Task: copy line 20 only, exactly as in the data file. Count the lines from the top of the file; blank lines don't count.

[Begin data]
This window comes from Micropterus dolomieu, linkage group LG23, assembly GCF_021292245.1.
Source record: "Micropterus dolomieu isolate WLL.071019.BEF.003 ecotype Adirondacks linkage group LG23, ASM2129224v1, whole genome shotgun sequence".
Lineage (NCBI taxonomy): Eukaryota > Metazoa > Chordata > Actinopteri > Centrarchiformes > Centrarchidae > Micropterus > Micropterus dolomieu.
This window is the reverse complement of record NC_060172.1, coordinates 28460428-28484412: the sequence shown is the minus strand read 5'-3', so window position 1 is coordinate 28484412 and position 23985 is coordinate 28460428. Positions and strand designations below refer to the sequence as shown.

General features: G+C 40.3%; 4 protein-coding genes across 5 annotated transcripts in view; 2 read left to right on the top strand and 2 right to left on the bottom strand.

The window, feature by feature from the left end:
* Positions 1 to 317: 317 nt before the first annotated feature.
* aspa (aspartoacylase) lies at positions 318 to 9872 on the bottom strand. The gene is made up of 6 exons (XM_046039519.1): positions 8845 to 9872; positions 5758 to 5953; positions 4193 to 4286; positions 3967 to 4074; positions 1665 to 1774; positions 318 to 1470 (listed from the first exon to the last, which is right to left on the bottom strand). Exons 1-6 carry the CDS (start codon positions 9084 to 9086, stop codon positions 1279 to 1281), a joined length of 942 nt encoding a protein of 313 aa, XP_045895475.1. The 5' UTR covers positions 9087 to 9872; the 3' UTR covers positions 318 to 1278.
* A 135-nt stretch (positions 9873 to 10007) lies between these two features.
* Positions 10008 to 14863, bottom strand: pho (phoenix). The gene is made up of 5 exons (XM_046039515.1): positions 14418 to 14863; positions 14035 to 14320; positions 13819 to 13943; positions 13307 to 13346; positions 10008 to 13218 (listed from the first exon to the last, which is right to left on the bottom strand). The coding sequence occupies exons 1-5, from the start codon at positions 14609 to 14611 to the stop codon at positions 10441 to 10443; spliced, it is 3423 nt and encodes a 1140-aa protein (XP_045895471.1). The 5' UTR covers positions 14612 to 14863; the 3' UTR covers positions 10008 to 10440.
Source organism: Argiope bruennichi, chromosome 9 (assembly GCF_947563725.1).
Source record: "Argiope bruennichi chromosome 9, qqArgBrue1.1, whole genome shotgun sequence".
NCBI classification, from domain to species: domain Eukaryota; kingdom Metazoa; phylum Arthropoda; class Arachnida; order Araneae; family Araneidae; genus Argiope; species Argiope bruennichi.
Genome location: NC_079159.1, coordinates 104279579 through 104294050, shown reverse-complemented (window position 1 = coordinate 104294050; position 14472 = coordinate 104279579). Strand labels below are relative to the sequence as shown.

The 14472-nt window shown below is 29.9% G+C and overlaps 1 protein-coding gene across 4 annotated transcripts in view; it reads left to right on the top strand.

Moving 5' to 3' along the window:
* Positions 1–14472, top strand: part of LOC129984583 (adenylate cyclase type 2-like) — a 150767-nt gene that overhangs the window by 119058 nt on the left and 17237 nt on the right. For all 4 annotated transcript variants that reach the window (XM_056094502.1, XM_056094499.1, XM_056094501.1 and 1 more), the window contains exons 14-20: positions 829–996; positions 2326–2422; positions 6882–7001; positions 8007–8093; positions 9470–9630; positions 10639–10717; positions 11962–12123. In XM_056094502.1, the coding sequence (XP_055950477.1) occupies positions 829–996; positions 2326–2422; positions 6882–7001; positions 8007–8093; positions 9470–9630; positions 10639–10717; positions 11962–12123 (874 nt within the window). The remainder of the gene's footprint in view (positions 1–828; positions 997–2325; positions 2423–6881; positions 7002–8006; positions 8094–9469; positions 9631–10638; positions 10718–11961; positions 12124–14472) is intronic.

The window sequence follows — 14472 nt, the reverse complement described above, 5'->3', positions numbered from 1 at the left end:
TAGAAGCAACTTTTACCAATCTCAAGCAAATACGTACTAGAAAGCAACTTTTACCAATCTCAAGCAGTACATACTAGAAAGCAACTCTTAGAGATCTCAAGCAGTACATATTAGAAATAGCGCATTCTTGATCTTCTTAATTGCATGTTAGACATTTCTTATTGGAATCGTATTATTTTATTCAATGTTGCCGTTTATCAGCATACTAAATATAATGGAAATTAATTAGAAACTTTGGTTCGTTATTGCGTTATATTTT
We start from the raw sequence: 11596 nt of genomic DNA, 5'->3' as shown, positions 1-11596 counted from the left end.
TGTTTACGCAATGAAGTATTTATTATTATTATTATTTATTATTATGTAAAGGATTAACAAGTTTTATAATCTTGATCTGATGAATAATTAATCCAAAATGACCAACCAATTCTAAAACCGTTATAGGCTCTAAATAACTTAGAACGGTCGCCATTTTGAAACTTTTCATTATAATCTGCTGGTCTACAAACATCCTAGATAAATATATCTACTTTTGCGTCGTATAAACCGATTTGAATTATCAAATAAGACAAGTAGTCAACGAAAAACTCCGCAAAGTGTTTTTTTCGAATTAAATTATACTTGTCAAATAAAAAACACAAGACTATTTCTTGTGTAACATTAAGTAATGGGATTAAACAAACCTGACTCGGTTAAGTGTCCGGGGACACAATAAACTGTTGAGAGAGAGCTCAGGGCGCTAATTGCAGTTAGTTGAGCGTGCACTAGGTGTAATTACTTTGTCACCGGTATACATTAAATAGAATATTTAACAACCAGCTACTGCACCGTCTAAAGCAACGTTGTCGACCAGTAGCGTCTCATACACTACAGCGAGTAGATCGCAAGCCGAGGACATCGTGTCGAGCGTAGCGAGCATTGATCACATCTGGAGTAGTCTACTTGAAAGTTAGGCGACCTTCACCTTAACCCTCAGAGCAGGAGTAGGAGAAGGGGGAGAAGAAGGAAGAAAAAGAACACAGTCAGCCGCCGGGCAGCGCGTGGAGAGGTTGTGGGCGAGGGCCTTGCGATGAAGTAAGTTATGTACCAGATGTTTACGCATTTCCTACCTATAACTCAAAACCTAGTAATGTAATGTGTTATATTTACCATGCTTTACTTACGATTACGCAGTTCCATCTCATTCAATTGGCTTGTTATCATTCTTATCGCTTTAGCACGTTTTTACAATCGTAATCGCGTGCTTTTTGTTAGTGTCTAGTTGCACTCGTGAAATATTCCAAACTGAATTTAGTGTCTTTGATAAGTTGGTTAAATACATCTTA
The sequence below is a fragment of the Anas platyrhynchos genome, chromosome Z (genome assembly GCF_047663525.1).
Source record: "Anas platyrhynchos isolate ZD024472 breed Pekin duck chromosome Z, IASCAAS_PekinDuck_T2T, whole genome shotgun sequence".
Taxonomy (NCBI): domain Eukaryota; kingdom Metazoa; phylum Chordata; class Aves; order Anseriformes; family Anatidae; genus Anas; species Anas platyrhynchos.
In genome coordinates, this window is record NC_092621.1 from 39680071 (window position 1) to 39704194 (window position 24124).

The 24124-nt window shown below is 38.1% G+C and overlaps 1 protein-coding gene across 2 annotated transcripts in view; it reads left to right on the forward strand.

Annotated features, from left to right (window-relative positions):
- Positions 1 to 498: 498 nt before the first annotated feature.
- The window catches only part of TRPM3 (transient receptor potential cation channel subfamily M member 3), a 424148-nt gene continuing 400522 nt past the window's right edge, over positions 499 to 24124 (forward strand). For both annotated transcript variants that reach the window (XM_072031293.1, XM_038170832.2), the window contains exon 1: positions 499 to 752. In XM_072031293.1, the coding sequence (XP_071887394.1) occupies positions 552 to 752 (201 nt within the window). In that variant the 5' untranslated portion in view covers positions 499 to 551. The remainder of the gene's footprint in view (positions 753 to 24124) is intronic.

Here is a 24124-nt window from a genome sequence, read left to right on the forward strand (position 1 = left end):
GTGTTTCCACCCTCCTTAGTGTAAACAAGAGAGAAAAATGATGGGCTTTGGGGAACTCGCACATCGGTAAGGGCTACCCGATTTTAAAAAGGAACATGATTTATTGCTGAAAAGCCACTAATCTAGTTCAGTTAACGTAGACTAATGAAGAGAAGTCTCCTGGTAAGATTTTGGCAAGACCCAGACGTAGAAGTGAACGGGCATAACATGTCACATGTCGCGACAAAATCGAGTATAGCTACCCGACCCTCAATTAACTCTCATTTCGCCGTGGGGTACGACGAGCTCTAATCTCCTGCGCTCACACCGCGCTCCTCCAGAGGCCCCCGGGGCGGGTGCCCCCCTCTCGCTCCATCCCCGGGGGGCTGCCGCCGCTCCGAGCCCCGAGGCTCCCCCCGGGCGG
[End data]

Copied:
We start from the raw sequence: 11596 nt of genomic DNA, 5'->3' as shown, positions 1-11596 counted from the left end.